Did you smell anything last Thursday night, my loyal readers? Love was in the air! Either that or some bad shakshuka. My roommate got married and I was of course in attendance. If you’ve never been to an Israeli wedding before, stop what you’re doing and read the Idiot’s Guide to Israeli Weddings. Or if not, could I at least interest you in this????
Raise your hand if you just got Rickrolled. Or as we say in Hebrew, m’rukral. Rick Astley in hufal.
So I’m at the wedding, attempting to find the drop-box for the money envelope. What’s the etiquette for the envelope, by the way? It’s not like I ever bring a Hallmark card with me. (Can you even imagine an Israeli Hallmark card?
Cover: “You’ve been going through some hard times recently.”
Inside: “Ayn ma la’asot.” (What can you do?)
I spent a couple of minutes looking for the box before finding it inconspicuously located near the front door. At least I’m pretty sure it was the box. It’s not like it ever has a label or neon lights flashing from it. I swear, one of these days I’m going to unknowingly put the money into a trash can or something.
- Immediately after the chupah, they put on some kind of familiar music. After a minute, I identify it as “Down Under” by Aussie band Men at Work. Except instead of the lyrics, it’s something in Hebrew with “kallah”, “chatan”, and other Jewy words. In disbelief, I found an Australian acquaintance to confirm. But wait, there’s more…
- True or false: during the dancing, the DJ plays “The Final Countdown” set to klezmer. If you get this wrong, then I guess you’re not Israeli.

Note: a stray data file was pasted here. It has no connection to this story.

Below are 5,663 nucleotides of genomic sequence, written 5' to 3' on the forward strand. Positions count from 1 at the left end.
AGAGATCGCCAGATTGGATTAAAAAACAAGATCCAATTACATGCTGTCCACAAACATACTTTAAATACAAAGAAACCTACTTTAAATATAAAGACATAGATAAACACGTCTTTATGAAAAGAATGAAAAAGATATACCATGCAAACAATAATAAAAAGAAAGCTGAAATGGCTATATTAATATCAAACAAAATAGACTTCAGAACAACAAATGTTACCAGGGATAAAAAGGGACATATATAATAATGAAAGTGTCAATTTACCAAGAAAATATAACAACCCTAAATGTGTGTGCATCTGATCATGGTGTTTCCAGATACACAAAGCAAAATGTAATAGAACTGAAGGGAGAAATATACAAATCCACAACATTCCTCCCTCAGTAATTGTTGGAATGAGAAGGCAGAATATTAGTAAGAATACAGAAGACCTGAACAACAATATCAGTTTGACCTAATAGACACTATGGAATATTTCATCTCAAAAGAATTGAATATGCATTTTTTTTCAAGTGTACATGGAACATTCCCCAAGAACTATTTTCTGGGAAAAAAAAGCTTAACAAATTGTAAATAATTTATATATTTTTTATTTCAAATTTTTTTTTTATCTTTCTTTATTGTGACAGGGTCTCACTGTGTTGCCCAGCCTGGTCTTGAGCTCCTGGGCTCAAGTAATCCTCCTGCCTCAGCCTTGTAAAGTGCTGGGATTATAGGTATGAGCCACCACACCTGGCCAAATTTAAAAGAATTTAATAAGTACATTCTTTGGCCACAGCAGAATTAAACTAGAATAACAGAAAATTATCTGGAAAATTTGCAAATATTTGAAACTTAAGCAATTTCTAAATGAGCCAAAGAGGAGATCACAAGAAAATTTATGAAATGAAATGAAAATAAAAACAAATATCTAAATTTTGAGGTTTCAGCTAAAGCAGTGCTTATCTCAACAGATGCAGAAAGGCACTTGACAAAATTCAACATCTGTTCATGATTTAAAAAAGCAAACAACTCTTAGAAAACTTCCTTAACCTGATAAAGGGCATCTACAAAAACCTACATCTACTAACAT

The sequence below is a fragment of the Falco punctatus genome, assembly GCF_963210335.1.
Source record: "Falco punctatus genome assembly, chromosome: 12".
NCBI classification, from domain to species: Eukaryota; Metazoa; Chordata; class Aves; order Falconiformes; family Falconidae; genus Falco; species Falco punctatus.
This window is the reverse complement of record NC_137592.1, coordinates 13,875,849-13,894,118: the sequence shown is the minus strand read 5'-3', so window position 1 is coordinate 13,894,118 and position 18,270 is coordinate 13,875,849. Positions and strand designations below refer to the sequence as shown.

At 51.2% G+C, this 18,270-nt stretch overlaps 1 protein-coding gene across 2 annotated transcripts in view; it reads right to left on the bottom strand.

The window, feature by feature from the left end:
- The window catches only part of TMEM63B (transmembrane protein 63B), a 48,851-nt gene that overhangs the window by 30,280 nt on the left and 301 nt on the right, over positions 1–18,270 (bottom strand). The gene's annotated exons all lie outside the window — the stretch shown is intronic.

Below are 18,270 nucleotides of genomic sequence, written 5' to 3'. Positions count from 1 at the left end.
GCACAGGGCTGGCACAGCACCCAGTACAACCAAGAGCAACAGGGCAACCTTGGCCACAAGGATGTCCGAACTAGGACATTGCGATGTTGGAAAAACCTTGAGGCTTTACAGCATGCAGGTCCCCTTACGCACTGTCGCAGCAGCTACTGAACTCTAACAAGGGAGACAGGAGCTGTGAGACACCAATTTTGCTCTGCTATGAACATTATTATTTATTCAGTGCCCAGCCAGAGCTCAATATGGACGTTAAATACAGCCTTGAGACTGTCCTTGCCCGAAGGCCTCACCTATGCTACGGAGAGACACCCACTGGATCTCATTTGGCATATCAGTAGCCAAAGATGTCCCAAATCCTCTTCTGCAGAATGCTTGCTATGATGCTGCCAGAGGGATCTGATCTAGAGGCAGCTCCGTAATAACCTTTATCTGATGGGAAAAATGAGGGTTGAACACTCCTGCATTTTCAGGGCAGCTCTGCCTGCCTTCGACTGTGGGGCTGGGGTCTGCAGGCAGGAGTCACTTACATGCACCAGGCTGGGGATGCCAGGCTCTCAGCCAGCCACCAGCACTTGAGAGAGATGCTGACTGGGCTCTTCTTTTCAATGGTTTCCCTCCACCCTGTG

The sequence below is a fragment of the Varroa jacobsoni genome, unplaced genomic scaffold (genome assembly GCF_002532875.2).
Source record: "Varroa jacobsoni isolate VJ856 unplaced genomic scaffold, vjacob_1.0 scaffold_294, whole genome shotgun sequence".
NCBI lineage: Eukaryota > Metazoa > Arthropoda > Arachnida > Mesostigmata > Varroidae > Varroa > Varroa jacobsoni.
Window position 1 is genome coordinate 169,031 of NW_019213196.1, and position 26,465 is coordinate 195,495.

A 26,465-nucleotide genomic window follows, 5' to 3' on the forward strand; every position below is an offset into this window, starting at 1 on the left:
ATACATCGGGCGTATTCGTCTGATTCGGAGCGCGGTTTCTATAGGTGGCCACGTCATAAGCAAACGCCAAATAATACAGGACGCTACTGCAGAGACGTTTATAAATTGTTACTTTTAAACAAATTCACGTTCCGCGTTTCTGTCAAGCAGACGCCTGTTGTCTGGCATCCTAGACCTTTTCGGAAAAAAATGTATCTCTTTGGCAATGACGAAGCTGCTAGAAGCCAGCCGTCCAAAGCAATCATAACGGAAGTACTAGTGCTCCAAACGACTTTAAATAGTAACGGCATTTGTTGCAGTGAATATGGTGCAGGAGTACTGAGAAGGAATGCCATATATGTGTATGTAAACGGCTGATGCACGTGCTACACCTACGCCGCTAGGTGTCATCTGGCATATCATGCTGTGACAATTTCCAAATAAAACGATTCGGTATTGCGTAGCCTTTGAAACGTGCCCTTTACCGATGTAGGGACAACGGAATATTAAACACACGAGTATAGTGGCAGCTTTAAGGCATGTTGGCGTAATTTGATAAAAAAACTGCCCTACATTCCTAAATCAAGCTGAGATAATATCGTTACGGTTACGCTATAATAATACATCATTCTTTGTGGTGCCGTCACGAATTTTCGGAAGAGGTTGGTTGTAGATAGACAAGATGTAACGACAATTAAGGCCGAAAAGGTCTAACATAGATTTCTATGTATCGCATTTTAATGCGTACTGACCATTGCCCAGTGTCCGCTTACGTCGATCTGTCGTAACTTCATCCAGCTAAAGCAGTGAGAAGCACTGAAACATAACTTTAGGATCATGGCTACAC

- I sit down and introduce myself to the guy next to me. After about three tries, I finally figure out his name. It’s “Sergio” and, little do I know, he’s from Mexico. Except with his accent and authentic pronunciation, it comes out as SerCHio. I’m like “Sercher? Sercho??? Mah???” Leading to the eventual “OOOOOOOOOOOH, SERGIOOOOOOOOOO!!!!!!!!!!!!!!!” (See “OHHHHHH, LUNCH BOX!“, “OHHHHHHHHHH, HAMBURGER!”, and more.) If somebody with a non-Anglo/non-Israeli accent’s going to introduce themselves with a non-Anglo/non-Israeli name, we really need a heads up.
- Someone at my table is an optometrist. Except that it’s a woman so she’s actually an optometreest-eet. (“I’ll take “optometreest-eet for $200.” Milah o lo milah?) So why isn’t a female ophthalmologist called an optolmologeest-eet? Oh. Because it’s rofa aynayim. Am I the only one who has to stop and think about which is the doctor and which is the glasses person? Because optometrist sure is a medical-sounding name. Psychologist. Psychiatrist. Optometrist. Shouldn’t they just be “glasses technicians”? How did they get such a big wordy name? From now on, I’m a bloggist.
Oh, Israeli weddings. How I love you.